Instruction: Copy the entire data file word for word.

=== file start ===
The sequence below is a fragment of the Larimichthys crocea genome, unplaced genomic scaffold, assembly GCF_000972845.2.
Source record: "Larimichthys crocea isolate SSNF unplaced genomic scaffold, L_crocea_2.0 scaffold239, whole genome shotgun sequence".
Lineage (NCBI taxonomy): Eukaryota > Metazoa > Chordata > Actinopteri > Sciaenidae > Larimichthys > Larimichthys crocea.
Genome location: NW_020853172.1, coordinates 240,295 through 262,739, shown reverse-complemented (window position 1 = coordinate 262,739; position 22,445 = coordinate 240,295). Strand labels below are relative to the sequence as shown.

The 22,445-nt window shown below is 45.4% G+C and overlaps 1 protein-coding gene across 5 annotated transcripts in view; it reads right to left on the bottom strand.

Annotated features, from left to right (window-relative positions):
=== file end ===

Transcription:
The sequence below is a fragment of the Larimichthys crocea genome, unplaced genomic scaffold, assembly GCF_000972845.2.
Source record: "Larimichthys crocea isolate SSNF unplaced genomic scaffold, L_crocea_2.0 scaffold239, whole genome shotgun sequence".
Lineage (NCBI taxonomy): Eukaryota > Metazoa > Chordata > Actinopteri > Sciaenidae > Larimichthys > Larimichthys crocea.
Genome location: NW_020853172.1, coordinates 240,295 through 262,739, shown reverse-complemented (window position 1 = coordinate 262,739; position 22,445 = coordinate 240,295). Strand labels below are relative to the sequence as shown.

The 22,445-nt window shown below is 45.4% G+C and overlaps 1 protein-coding gene across 5 annotated transcripts in view; it reads right to left on the bottom strand.

Annotated features, from left to right (window-relative positions):